Earlier this week I walked into the librarian’s office in my school to ask a simple question. That’s when I saw it: a bright blue bag that could only be our SMART response clickers.
I have used clickers in the past. Perhaps used is not the word; “built my curriculum around them” is a better description. Classroom response systems, as they are called, are one of the more exciting elements in modern classrooms. They generally consist of a computer, a receiver, and dozens of hand-held remotes.
The teacher leads the students through a series of questions and the students answer through their remotes. Usually these questions are numerical or multiple choice, although several products are out there that allow short answer questions as well.
Clickers have several benefits and distinct limitations. Clickers are a great way to give tests or quizzes. I’m fond of ending each lesson with one so that I can quickly identify who got the lesson and who will require intervention. As a teacher, you get a print-out seconds after the quiz that tells you who got what grade. The students get instant corrections and feedback on their work. On the other hand, the students can’t show their work, and it can be hard to decode from a multiple choice test just where the student is having problems.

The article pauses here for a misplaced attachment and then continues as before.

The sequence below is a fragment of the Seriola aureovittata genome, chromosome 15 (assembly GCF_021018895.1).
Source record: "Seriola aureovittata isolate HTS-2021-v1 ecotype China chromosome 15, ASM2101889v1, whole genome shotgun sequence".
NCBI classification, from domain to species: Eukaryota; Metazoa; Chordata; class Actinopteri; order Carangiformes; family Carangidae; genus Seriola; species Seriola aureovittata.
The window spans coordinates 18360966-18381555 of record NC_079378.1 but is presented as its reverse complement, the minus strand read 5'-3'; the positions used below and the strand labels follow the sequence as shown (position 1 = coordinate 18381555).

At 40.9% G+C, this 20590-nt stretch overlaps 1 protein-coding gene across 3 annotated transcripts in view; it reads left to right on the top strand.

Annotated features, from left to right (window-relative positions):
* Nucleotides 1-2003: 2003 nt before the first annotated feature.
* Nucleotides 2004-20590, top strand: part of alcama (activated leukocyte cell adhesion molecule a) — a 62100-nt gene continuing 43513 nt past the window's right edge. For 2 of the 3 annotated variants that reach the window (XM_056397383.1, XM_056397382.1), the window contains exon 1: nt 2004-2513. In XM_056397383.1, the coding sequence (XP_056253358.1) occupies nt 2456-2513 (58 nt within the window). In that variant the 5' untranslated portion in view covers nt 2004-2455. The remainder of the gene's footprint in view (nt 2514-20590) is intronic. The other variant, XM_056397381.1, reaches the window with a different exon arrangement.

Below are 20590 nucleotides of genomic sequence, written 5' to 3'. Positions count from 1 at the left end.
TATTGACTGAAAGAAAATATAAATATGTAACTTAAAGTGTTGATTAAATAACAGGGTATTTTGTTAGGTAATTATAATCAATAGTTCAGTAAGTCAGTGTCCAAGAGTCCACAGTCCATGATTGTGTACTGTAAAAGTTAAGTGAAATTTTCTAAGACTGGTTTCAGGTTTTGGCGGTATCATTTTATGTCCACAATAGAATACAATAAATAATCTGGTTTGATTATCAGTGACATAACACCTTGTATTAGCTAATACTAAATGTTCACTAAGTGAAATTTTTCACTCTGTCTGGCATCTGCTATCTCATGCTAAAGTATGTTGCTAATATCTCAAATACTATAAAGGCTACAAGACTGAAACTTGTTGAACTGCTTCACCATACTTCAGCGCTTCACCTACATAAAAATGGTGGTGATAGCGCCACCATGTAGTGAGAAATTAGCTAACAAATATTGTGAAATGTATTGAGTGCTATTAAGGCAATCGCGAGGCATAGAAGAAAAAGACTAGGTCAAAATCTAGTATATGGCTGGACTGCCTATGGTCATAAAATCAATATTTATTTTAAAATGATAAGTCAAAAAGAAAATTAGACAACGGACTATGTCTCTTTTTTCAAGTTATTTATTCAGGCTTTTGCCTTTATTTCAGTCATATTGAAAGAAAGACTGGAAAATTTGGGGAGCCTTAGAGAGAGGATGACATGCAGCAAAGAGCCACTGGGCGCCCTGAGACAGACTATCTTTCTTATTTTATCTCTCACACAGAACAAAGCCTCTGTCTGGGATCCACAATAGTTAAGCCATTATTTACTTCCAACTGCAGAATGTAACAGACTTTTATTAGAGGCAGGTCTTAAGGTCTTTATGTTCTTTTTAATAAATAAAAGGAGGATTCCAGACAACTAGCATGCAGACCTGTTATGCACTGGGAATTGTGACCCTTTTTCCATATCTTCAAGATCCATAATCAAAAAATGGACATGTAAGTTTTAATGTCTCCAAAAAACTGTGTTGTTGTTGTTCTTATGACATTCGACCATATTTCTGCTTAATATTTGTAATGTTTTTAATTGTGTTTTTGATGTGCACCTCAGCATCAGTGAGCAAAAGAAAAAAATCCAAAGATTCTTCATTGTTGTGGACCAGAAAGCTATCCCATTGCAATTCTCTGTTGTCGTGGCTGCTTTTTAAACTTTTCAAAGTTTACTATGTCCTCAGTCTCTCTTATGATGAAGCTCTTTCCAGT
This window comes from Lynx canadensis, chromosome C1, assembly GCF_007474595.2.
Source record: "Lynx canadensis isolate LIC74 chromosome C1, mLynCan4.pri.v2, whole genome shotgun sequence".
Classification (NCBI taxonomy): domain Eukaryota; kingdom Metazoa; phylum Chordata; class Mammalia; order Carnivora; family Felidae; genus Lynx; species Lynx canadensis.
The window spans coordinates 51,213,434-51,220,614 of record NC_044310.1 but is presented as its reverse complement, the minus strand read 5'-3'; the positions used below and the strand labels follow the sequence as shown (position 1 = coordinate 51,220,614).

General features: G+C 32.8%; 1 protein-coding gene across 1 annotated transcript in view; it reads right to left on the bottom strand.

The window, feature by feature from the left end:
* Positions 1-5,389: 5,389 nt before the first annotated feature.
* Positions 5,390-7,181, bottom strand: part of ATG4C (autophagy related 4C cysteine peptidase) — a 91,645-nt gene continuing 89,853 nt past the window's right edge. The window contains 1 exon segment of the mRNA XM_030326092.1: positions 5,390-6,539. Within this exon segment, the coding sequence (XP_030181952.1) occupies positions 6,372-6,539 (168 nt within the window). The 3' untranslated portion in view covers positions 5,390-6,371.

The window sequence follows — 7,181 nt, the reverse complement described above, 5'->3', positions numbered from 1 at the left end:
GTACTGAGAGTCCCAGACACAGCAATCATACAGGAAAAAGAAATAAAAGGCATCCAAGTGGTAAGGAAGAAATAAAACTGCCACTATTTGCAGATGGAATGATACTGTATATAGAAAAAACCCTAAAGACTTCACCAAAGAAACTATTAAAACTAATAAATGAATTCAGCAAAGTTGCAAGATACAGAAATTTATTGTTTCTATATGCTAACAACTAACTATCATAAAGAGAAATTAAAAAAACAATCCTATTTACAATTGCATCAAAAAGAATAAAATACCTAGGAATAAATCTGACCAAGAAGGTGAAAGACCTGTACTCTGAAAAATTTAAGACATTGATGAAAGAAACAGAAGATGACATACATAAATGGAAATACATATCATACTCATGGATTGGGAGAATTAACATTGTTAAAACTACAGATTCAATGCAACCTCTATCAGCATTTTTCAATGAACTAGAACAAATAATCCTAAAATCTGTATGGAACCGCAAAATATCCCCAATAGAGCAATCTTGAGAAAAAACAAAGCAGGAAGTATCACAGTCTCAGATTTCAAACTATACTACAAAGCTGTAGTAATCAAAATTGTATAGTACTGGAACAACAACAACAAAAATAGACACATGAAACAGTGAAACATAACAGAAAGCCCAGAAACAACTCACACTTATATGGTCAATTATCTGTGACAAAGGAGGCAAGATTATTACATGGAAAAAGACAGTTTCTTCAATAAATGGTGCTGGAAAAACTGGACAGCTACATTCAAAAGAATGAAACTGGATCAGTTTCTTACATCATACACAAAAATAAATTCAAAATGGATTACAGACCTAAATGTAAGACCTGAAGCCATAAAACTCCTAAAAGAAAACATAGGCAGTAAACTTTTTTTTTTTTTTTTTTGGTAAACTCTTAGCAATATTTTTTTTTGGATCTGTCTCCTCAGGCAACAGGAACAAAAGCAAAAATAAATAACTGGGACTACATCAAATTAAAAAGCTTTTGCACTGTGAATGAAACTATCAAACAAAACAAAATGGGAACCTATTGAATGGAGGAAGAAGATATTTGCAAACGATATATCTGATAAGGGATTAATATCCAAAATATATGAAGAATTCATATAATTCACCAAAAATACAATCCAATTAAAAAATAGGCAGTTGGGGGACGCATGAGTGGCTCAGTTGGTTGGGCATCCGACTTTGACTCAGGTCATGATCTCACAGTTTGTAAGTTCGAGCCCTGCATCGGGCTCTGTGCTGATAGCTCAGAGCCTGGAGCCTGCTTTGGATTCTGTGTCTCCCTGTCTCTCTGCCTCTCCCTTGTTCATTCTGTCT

I like to think of clickers as a way of quickly and easily identifying if my black-and-white lesson objectives have been met. For example, do all of my students know how to divide? Do they know the capital of Michigan? Can they find the area of a rectangle? It might not tell me how exactly the student is struggling, but it does tell me which ones are, instantly allowing me to make a quick intervention while the concept is still fresh in their minds.
There is another dilemma: In my last school I was the only teacher in the building who knew how our clickers worked and had any interest in using them. Here in Greenwood, I am surrounded by staff who are eager to use these new devices. I’ll have to share my toys …